Despite this grisly reality — and the widely reported effects of the factory-farm industry on America’s lands, communities, animals and human health long before this pandemic hit — only around half of Americans say they are trying to reduce their meat consumption. Meat is embedded in our culture and personal histories in ways that matter too much, from the Thanksgiving turkey to the ballpark hot dog. Meat comes with uniquely wonderful smells and tastes, with satisfactions that can almost feel like home itself. And what, if not the feeling of home, is essential?
And yet, an increasing number of people sense the inevitability of impending change.
Animal agriculture is now recognized as a leading cause of global warming. . . . “
In a survey of more than 6,000 consumers in Germany, researchers found that people underestimate the total cost of vehicle ownership by €221 ($240) per month on average. Although they correctly estimated their spending on fuel on average, they “severely” underestimated all other major expenditures, including depreciation, repairs, taxes, and insurance. The misjudgment amounts to 52 percent of the actual costs.
“If people underestimate how much it costs to own a car, they are more likely to own cars, rather than use other, cleaner, modes of transportation,” says Kenneth Gillingham, an associate professor of environmental and energy economics at F&ES and corresponding author of the paper. “And because repair costs are higher for conventional gasoline-powered cars, the underestimation could affect the uptake of electric vehicles as well.”
The researchers suggest that these miscalculations can be used as leverage in creating new policies that promote cleaner transportation choices — for instance, car sharing, alternative-fuel vehicles, public transport, biking or walking.”
A crash course on climate change, 50 years after the first Earth Day
The science is clear: The world is warming dangerously, humans are the cause of it, and a failure to act today will deeply affect the future of the Earth.
This is a seven-day New York Times crash course on climate change, in which reporters from the Times’s Climate desk address the big questions:
1.How bad is climate change now? 2.How do scientists know what they know? 3.Who is influencing key decisions? 4.How do we stop fossil fuel emissions? 5.Do environmental rules matter? 6.Can insurance protect us? 7.Is what I do important?
“. . . If history is any indication, rebounding from an economic disruption this large requires an equally large spike in demand and production. Outside of war, climate change is the only issue large enough to provide such a spike. Now is the time to create policies that provide immediate relief to communities, such as federal assistance to transition homes and businesses to renewable energy; give “green” fiscal aid to states; and fuel economic recovery with the creation of federally funded green jobs. But none of this can happen so long as our leaders keep convincing themselves that the greatest country in the world cannot walk and chew gum at the same time.A climate-focused economic recovery — much less a coronavirus response that acknowledges the climate crisis — could require a new Congress and a new president, a tall order in an America this divided. But maybe it is time to stop acting as though politics is a force of nature when we are facing actual and deadly forces of nature. It’s past time to elect leaders who are fit to handle the crises we face, instead of hoping for problems small enough to fit the leaders we have.”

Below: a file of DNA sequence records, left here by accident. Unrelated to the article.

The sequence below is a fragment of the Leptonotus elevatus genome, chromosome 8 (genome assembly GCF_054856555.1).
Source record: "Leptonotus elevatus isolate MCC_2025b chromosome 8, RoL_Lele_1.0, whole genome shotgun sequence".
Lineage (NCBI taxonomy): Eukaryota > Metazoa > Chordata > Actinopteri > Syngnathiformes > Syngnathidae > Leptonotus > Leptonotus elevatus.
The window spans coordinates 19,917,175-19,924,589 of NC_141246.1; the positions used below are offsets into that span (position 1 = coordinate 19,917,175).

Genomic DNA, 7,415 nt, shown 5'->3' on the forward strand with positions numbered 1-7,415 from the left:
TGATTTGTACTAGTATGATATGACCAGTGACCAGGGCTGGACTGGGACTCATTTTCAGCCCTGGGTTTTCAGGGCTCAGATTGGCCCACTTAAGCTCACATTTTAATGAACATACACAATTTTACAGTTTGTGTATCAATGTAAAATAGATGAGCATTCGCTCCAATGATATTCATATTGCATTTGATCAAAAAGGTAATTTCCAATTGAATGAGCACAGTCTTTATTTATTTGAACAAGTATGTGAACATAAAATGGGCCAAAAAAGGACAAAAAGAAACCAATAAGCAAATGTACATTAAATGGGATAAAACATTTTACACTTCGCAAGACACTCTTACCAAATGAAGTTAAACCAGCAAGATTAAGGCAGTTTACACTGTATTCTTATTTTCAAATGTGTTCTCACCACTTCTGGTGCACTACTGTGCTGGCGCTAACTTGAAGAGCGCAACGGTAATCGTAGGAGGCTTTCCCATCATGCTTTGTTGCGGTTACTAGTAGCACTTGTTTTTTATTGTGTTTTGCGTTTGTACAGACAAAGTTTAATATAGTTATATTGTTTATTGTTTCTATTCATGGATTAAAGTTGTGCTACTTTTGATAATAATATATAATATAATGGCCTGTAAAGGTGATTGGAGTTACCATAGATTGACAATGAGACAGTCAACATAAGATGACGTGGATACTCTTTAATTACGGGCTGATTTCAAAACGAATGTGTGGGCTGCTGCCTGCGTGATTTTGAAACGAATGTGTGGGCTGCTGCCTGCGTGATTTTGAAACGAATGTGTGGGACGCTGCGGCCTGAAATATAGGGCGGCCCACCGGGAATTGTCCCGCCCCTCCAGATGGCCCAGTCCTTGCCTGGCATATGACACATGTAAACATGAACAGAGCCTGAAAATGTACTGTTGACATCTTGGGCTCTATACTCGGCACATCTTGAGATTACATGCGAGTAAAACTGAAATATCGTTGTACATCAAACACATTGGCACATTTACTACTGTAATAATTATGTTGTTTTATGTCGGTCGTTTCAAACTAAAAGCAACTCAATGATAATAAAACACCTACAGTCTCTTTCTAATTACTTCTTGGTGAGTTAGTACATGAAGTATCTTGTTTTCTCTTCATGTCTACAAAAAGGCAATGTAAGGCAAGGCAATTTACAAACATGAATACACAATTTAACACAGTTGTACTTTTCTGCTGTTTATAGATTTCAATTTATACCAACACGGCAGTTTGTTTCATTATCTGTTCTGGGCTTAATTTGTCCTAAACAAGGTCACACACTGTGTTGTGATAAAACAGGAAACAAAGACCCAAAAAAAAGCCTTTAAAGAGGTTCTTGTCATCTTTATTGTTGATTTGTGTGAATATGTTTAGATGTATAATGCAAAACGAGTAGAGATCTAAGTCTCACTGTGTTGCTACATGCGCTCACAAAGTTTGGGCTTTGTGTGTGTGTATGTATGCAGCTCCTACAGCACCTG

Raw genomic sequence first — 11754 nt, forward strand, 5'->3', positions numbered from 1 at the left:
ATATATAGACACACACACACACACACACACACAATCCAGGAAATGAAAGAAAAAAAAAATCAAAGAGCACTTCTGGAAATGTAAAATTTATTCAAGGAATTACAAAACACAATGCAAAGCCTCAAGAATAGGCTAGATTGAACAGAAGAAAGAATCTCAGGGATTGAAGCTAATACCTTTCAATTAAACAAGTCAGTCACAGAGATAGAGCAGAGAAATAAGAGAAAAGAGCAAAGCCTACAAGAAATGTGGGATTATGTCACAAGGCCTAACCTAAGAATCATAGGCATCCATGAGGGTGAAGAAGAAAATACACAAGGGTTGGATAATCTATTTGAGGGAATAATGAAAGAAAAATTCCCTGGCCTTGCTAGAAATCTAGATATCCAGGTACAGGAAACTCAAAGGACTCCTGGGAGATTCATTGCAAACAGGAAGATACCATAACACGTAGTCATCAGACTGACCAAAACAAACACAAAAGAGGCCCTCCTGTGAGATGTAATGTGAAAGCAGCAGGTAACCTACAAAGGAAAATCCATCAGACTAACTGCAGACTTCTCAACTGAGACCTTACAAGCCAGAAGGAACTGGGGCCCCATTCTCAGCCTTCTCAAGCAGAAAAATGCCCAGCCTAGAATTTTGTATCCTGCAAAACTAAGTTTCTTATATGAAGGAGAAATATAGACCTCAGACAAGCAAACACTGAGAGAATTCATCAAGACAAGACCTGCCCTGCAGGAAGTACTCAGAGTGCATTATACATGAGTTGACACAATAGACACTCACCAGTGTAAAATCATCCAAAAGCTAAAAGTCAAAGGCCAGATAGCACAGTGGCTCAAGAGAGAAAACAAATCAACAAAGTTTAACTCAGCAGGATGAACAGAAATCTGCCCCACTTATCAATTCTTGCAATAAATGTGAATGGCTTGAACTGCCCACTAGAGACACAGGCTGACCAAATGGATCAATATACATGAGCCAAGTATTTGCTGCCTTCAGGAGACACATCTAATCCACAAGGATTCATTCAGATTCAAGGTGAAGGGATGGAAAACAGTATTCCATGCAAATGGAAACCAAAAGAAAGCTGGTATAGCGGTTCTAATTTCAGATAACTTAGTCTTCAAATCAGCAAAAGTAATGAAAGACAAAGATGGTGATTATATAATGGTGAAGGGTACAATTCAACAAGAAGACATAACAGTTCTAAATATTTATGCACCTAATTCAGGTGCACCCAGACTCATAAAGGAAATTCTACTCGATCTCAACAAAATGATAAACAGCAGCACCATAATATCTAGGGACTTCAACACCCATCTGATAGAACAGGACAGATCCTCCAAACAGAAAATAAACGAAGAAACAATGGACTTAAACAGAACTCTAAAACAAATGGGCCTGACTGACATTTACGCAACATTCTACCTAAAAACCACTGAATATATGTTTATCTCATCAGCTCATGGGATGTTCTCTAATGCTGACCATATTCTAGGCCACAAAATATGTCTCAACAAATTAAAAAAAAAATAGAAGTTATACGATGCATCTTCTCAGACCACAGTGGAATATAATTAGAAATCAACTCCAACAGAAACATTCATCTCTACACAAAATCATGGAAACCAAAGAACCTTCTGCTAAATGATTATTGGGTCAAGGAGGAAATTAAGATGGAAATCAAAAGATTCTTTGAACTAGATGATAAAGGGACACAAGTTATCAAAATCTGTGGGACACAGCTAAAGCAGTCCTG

“SHINNECOCK NATION, Southampton, N.Y. — A maritime people who once spanned a large swath of the eastern Long Island shore, the Shinnecock Indians have been hemmed into a 1.5-square-mile patch of land on the edge of a brackish bay. Now, because of climate change, they’re battling to hold on to what they have left.
Rising seas are threatening to eat away at the Shinnecock lands. But the tribe is using everything at its disposal to calm the waves and restore a long, slim beach at the edge of Shinnecock Bay: dredged sand, sea grasses, beach grasses, boulders, oyster shells.
It’s a forever battle. Climate change is swelling and heating the world’s oceans at an accelerating pace. Inevitably, the Shinnecock will have to bring more sand to replenish what the rising tide keeps washing away. More grass will have to be planted. This spring, Shavonne Smith, director of the tribe’s environmental department, wants to expand the oyster reef designed to dissipate the energy of the waves.
“We have an inherent responsibility to protect the homeland,” Ms. Smith said on a recent Monday morning walk along the shore. “It’s not the type of thing where you can work against nature. You work with it.” “
Thank you Somini Sengupta and Shola Lawal for a lovely article. The Shinnecock Indians are using nature to fight the rising sea in eastern Long Island, which is important. However, overpopulation and pollution caused by humans are root causes of global warming and the rising sea, according to about 99% of credentialed climatologists. Edward O Wilson of Harvard has written that some scientists think that the right population for the planet is perhaps 4 billion, or approximately half of the 7.6 billion we are at now.
I am currently reading “A Distant Mirror,” by Barbara Tuchman, about Europe in the 14th century, and how it dealt with the Bubonic Plagues that wiped out roughly half of Europe’s population. The doctors then said it was caused by the position of the planets. Most common people were sure it was God’s punishment for unpardonable sins—like Noah’s flood. No one suspected it was a tiny thing called a virus, carried by the rats and fleas which were part of every day life.
The coronavirus COVID-19 is a reminder that God, or nature, works in mysterious ways. It is a tragic irony, that such modern plagues might help mitigate the onset of global warming and the sixth great extinction of species. We have only decades, not centuries, to reduce our carbon dioxide and green house gas footprint to zero, or see the wrath of God again, as in 1348.
If you are a Franciscan Christian, or an environmentalist of any persuasion, that believes in the sanctity of all forms of life, and values non-human species, you have to be torn, when the plague comes knocking at your door. As you and some of your loved ones die a wretched death, you can temper your despair. The silver lining is that it might, possibly be for a greater good.